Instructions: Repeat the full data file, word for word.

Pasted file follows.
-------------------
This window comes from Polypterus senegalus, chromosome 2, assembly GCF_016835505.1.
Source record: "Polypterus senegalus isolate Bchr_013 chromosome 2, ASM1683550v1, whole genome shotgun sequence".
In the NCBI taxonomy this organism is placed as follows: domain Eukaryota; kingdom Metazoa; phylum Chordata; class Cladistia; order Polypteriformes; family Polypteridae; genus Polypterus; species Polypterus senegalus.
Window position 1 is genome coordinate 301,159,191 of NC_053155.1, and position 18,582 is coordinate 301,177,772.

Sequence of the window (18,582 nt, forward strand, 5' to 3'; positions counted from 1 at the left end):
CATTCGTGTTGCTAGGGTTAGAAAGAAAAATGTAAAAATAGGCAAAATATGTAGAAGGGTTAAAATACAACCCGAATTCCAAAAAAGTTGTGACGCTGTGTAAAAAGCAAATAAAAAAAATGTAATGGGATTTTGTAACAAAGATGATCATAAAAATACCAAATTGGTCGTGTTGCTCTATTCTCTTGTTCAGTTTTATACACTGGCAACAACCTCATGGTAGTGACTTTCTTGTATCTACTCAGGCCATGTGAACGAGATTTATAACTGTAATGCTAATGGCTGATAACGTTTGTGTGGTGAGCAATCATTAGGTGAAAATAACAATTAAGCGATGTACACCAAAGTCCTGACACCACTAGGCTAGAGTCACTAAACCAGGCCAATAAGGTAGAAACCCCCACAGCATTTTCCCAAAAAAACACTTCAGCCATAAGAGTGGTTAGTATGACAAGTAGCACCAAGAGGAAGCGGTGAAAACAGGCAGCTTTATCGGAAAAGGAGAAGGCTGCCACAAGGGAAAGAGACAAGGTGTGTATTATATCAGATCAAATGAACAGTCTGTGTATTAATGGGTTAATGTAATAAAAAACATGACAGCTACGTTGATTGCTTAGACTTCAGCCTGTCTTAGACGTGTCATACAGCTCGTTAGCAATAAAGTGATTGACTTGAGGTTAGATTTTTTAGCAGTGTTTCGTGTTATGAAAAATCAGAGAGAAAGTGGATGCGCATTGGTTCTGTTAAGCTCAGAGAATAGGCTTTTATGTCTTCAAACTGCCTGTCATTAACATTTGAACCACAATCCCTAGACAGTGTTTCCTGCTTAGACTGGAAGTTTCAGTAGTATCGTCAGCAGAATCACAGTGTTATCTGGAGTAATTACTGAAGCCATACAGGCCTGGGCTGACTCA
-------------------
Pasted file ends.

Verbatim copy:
This window comes from Polypterus senegalus, chromosome 2, assembly GCF_016835505.1.
Source record: "Polypterus senegalus isolate Bchr_013 chromosome 2, ASM1683550v1, whole genome shotgun sequence".
In the NCBI taxonomy this organism is placed as follows: domain Eukaryota; kingdom Metazoa; phylum Chordata; class Cladistia; order Polypteriformes; family Polypteridae; genus Polypterus; species Polypterus senegalus.
Window position 1 is genome coordinate 301,159,191 of NC_053155.1, and position 18,582 is coordinate 301,177,772.

Sequence of the window (18,582 nt, forward strand, 5' to 3'; positions counted from 1 at the left end):
CATTCGTGTTGCTAGGGTTAGAAAGAAAAATGTAAAAATAGGCAAAATATGTAGAAGGGTTAAAATACAACCCGAATTCCAAAAAAGTTGTGACGCTGTGTAAAAAGCAAATAAAAAAAATGTAATGGGATTTTGTAACAAAGATGATCATAAAAATACCAAATTGGTCGTGTTGCTCTATTCTCTTGTTCAGTTTTATACACTGGCAACAACCTCATGGTAGTGACTTTCTTGTATCTACTCAGGCCATGTGAACGAGATTTATAACTGTAATGCTAATGGCTGATAACGTTTGTGTGGTGAGCAATCATTAGGTGAAAATAACAATTAAGCGATGTACACCAAAGTCCTGACACCACTAGGCTAGAGTCACTAAACCAGGCCAATAAGGTAGAAACCCCCACAGCATTTTCCCAAAAAAACACTTCAGCCATAAGAGTGGTTAGTATGACAAGTAGCACCAAGAGGAAGCGGTGAAAACAGGCAGCTTTATCGGAAAAGGAGAAGGCTGCCACAAGGGAAAGAGACAAGGTGTGTATTATATCAGATCAAATGAACAGTCTGTGTATTAATGGGTTAATGTAATAAAAAACATGACAGCTACGTTGATTGCTTAGACTTCAGCCTGTCTTAGACGTGTCATACAGCTCGTTAGCAATAAAGTGATTGACTTGAGGTTAGATTTTTTAGCAGTGTTTCGTGTTATGAAAAATCAGAGAGAAAGTGGATGCGCATTGGTTCTGTTAAGCTCAGAGAATAGGCTTTTATGTCTTCAAACTGCCTGTCATTAACATTTGAACCACAATCCCTAGACAGTGTTTCCTGCTTAGACTGGAAGTTTCAGTAGTATCGTCAGCAGAATCACAGTGTTATCTGGAGTAATTACTGAAGCCATACAGGCCTGGGCTGACTCA